Patent application title: CAPACITIVE DEIONIZATION CELL WITH THROUGH-FLOW
Leonard Paul Seed (Guelph, CA)
Iurie Pargaru (Guelph, CA)
Gene Sidney Shelp (Guelph, CA)
Enpar Technologies Inc.
IPC8 Class: AC02F146FI
Class name: Chemistry: electrical and wave energy processes and products electrical (including simultaneous electrical and magnetic) separation or purification of liquid or magnetic treatment of liquid (other than separation)
Publication date: 2011-10-06
Patent application number: 20110240472
The electrodes of the described CDI cell are porous and permeable. The
liquid to be deionized (e.g. salt water to be desalinated) flows through
the electrodes. The electrodes are arranged in a stack, alternating
anode/cathode, and water being treated passes through every electrode in
the whole stack. For regeneration, the cells are connected
(short-circuited) together, and the ions are dislodged mainly by flushing
action. The through-flow arrangement can be realized in a number of
1. Liquid treatment apparatus, which includes a flow-through
electrochemical cell, wherein:-- the flow-through cell includes first and
second electrodes, which are so arranged and supplied with electricity as
to form one a cathode and the other an anode; in respect of each
electrode:-- the material of the electrode is porous; the material is
permeable with respect to a substantial rate of flow of liquid passing
through the pores of the material; the electrode is in the form of a thin
sheet; the flow-through cell includes an electrode-spacer, which is so
structured and arranged as:-- to prevent the electrodes from making an
electrical short-circuit; and to enable the said substantial flow of
liquid to pass from the first electrode to the second electrode; the
apparatus is so structured and arranged as to convey the substantial flow
of liquid through the flow-through cell, being through the first
electrode and then through the second electrode.
2. As in claim 1, wherein the cell is so arranged as to form a capacitive deionization (CDI) cell, and to adsorb ions dissolved in the liquid onto the electrodes.
3. As in claim 1, wherein: the electrodes are arranged in a parallel face-to-face relationship; one side of the thin sheet of the first electrode is termed the upstream side of the first electrode, the opposite side being termed the downstream side of the first electrode; one side of the thin sheet of the second electrode is termed the upstream side of the second electrode, the opposite side being termed the downstream side of the second electrode; the electrodes are arranged, in the apparatus, with the downstream side of the first electrode facing the upstream side of the second electrode.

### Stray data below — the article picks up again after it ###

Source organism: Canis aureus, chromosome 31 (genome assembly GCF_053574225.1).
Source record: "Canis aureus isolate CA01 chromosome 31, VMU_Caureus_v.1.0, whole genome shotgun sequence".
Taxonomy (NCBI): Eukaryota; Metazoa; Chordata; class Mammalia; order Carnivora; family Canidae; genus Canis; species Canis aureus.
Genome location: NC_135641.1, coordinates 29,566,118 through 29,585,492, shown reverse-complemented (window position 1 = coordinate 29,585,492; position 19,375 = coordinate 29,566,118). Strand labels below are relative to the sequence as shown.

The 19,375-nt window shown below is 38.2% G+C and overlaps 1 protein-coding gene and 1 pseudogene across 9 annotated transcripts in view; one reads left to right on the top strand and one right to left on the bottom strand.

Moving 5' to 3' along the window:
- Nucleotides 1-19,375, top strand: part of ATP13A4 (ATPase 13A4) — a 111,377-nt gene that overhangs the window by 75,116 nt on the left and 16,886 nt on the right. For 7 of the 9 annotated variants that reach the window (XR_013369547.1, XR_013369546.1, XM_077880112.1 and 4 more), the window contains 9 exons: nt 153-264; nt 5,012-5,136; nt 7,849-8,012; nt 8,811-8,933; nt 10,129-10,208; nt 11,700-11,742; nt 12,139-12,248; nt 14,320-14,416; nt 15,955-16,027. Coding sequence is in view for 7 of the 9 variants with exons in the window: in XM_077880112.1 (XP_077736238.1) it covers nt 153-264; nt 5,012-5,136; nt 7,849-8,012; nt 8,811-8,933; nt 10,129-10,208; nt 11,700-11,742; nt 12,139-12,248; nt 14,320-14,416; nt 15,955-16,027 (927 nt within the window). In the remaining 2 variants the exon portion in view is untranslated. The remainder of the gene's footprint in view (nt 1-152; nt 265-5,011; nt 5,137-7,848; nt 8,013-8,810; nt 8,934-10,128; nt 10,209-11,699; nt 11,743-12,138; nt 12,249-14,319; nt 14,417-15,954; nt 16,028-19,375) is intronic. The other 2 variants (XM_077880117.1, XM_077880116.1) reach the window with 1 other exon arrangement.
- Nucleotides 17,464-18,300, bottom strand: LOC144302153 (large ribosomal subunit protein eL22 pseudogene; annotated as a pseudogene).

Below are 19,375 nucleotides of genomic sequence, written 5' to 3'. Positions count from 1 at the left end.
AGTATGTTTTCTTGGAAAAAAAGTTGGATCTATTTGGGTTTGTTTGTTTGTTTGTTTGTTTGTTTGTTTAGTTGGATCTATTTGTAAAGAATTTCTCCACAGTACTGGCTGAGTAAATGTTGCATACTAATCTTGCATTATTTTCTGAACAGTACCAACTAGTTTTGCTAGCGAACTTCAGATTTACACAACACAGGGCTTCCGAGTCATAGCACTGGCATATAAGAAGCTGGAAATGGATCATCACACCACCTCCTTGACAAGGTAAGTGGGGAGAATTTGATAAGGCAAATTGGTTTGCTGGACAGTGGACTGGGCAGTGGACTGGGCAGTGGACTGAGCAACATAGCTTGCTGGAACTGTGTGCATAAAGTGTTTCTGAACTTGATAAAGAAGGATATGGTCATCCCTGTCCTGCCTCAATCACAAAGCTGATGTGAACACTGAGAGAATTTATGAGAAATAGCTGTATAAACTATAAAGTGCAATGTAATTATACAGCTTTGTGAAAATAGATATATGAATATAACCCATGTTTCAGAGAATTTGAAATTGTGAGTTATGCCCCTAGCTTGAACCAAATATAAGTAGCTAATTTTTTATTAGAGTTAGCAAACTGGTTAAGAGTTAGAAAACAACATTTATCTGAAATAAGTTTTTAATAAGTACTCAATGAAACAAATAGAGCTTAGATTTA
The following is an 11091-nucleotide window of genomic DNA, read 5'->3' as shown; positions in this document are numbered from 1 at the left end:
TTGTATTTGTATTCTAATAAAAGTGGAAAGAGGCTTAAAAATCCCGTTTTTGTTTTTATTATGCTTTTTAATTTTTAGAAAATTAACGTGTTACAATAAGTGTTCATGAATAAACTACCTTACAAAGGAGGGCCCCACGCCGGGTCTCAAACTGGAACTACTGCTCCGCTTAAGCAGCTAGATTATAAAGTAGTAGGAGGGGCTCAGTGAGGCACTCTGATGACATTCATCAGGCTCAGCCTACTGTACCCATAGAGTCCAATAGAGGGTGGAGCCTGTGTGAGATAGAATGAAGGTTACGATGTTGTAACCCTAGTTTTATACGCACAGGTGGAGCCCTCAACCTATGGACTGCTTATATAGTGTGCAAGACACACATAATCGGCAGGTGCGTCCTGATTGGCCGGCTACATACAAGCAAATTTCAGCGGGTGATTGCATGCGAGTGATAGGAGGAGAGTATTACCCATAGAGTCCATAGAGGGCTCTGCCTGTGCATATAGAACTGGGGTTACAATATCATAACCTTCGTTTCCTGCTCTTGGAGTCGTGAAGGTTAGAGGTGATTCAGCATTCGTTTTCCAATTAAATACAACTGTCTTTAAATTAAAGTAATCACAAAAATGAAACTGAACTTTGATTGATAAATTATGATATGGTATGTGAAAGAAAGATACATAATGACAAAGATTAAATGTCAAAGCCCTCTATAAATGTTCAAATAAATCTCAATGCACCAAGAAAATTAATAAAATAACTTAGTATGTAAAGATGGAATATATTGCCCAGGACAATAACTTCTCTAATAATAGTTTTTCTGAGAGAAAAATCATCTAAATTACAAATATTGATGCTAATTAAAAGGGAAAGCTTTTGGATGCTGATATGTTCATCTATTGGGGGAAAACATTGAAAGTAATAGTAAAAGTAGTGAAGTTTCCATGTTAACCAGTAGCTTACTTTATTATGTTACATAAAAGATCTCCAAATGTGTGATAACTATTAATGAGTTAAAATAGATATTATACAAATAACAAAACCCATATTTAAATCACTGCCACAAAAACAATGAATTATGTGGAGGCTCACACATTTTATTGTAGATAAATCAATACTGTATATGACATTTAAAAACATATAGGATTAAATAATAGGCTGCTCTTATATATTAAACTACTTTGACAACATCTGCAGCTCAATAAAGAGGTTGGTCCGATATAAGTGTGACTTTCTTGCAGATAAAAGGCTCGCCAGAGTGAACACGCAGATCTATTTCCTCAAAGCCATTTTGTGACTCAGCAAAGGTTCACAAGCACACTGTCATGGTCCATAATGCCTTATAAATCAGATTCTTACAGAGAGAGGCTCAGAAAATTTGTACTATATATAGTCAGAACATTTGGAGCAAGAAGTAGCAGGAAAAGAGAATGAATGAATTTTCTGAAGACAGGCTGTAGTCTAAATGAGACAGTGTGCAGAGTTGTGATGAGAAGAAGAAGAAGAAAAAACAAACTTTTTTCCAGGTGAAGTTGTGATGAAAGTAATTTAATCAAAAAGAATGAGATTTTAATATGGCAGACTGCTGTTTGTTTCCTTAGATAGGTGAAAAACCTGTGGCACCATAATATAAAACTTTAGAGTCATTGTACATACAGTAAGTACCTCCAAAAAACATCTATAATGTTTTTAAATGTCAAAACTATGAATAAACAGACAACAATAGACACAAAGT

4. Liquid treatment apparatus, which includes a stack of flow-through electrodes; the electrodes in the stack are so supplied with electricity that some of the electrodes are anodes, and some others are cathodes; in respect of each electrode:-- the material of the electrode is porous; the material is permeable with respect to a substantial rate of flow of liquid passing through the pores of the material; the electrode is in the form of a thin sheet; the stack of electrodes is so arranged that a substantial flow stream of liquid can pass through the stack, through from a first end electrode of the stack, through the anodes and cathodes, to the opposite end electrode; the apparatus includes a liquid-inlet-port, which is so structured as to accept liquid to be treated into the apparatus, and to convey the accepted liquid to the upstream side of the first end electrode of the stack; the apparatus includes a liquid-outlet-port, which is so structured as to collect liquid passing from the downstream side of the opposite end electrode of the stack, and to convey the collected liquid out of the apparatus; the apparatus includes a liquid-conduit, which is so structured as to convey the substantial flow of liquid through the stack of electrodes, from the liquid-inlet-port to the liquid-outlet-port; and the stack includes electrode-spacers, which:-- are located between the anodes and cathodes in such manner as to prevent the same from making an electrical short-circuit; and are permeable to the said substantial flow of liquid passing through the stack.